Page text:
History of ABS on Motorcycles

Aircraft pioneer Gabriel Voisin first developed an ABS system for airplanes in 1929. This led to the development of the Maxaret aircraft anti-skid system. In 1958, testing of the Maxaret anti-skid system led to the first installation of ABS on a motorcycle, the Royal Enfield Super Meteor. Stopping distances in that early study were reduced significantly when compared to regular locked wheel braking. Chrysler first put ABS in a car when it launched the 1971 Imperial, and Ford followed with the Lincoln Continental in the same year. In 1988, BMW introduced the K-100 motorcycle, the first motorcycle with an electronic-hydraulic ABS. The first Japanese motorcycle manufacturer to provide ABS was Honda. In 1992, Honda introduced the ST1100 Pan European, in which ABS was an optional feature. Honda introduced the first super sport ABS on the CBR600RR and CBR1000RR models. In 1997, Suzuki offered the GSF1200SA Bandit with ABS. In 2005, Harley-Davidson joined the ranks by offering ABS on police motorcycles. Since that time, there are dozens of models of motorcycles which have ABS as an optional or mandatory feature.

How ABS Works on a Motorcycle

ABS operates by preventing the two wheels of a motorcycle from locking during a braking maneuver. The concept behind ABS is that a skidding wheel provides less stopping force than a wheel that is rotating. Antilock brakes have sensors which monitor the speed of each wheel and then automatically pulse the brake fluid pressure if wheel skidding is detected. This allows for the wheel to continuously rotate, giving the greatest amount of friction and stopping force.

Why ABS on a Motorcycle is Different than ABS on a Car

Many people argue that the ABS experience with passenger cars has not been all that impressive. A 1994 Highway Loss Data Institute study and a subsequent 1995 study compared insurance claims for groups of identical cars with and without antilock brakes, and found no differences in the frequency or cost of crashes. Because ABS works well in wet and slippery roads, researchers performed a similar study over 29 months in winter months, and again found no difference in claim frequency for vehicles with and without ABS. A 1997 HLDI Study and a 2001 update similarly found no difference in overall fatal crash rates for passenger cars with and without ABS. According to one federal report, the overall net effect of ABS on both police-reported crashes and fatal crashes was “close to zero.” Many opponents of a mandatory ABS requirement for motorcycles have pointed to this passenger car research and have argued that the research is applicable to motorcycles. Whatever the reason is for the lack of an overall effect on passenger cars, however, the evidence is quite different when it comes to ABS for motorcycles. For motorcycles, as seen below, the differences in crash rates for motorcycles with versus without ABS are quite significant.

Why is ABS so helpful for motorcycles? On a car, one braking action (applying the stop pedal), operates the front and rear wheels. That is not much to think about in an emergency. On a motorcycle, on the other hand, the front brake is operated by a hand lever and the back brake is operated by a foot pedal. On a motorcycle, unless a “Combined Braking System” (“CBS”) has been installed on the motorcycle, the operator has to apply both the hand lever and the foot pedal to get both brakes working. There is also a skill technique learned in Motorcycle Safety Training Classes (or through years of experience), which is taught to the motorcycle operator concerning how much pressure to use for the hand lever and how much to use on the foot pedal, and how to use these two brakes harmoniously at the same time in an emergency braking maneuver. In other words, braking is more complicated, and there are more things to think about on a motorcycle versus a passenger car. In addition, staying upright and balanced is not a concern for a car. If the motorcycle skids, it is extremely difficult to keep the motorcycle under control so that it does not spin, fall down, or go out of control. That is not to say it cannot be done. Many riders learn the technique. But it is far more difficult to keep the motorcycle upright and in control when it is skidding versus when the wheels are rotating. ABS helps with these problems.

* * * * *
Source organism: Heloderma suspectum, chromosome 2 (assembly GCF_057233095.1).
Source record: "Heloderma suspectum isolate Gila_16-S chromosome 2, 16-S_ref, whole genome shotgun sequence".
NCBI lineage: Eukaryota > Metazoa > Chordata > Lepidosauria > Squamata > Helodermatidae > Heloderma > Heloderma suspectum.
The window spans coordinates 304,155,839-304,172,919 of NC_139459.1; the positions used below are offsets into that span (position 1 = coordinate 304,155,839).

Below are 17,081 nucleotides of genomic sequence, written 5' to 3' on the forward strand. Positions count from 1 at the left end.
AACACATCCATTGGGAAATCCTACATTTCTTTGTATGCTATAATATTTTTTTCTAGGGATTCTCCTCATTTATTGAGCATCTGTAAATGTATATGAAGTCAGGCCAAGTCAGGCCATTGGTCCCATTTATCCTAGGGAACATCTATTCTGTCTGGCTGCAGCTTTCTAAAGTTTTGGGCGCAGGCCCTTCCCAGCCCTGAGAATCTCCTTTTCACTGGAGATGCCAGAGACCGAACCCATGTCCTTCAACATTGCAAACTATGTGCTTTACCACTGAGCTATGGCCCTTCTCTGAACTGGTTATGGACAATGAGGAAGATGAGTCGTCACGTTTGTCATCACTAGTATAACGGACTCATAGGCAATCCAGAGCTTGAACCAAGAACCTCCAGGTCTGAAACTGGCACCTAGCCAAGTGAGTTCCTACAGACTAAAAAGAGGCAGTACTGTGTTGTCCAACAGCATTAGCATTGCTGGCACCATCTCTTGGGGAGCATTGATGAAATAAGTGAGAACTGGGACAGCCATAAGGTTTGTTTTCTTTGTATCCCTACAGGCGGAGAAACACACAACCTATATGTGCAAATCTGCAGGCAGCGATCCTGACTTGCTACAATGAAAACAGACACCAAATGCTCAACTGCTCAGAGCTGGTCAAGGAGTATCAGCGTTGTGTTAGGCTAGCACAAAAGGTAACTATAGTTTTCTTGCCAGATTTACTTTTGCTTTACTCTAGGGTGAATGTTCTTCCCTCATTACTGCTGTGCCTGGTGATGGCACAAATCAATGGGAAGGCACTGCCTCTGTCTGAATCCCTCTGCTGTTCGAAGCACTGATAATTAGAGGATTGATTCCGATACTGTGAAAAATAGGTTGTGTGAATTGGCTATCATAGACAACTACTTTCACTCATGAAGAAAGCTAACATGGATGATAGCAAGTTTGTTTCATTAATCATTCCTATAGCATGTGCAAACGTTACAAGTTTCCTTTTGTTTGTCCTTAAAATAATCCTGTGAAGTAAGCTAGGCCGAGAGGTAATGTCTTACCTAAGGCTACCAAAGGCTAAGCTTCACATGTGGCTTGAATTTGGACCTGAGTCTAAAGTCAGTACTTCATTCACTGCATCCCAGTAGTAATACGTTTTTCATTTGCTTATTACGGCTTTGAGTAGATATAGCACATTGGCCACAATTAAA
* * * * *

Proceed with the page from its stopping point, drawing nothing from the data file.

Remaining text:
The Research: ABS Saves Lives

ABS on a motorcycle has three principal benefits: (1) it allows greater stability for the operator to stay in the seat and avoid a fall-down or lay-down, where injuries will be significantly enhanced; (2) it allows faster stopping distances on all types of pavement for novice riders; (3) it allows faster stopping distances on wet and slippery surfaces; and (4) it reduces the panic of a novice driver, leading to better and safer braking.

The research showing that ABS on motorcycles saved lives started as early as 1992 and continues to this day. Nearly every research paper has shown that ABS motorcycles are safer, especially with novice riders, and have the potential of saving lives. Here are just some of the research papers:

Kneebone, Michael, “No Fault Braking: A Real-World Comparison of ABS Systems,” http://www.ibmwr.org/prodreview/abstests.html (Sept. 1992)(novice riders took significantly more distance to brake on non-ABS bikes)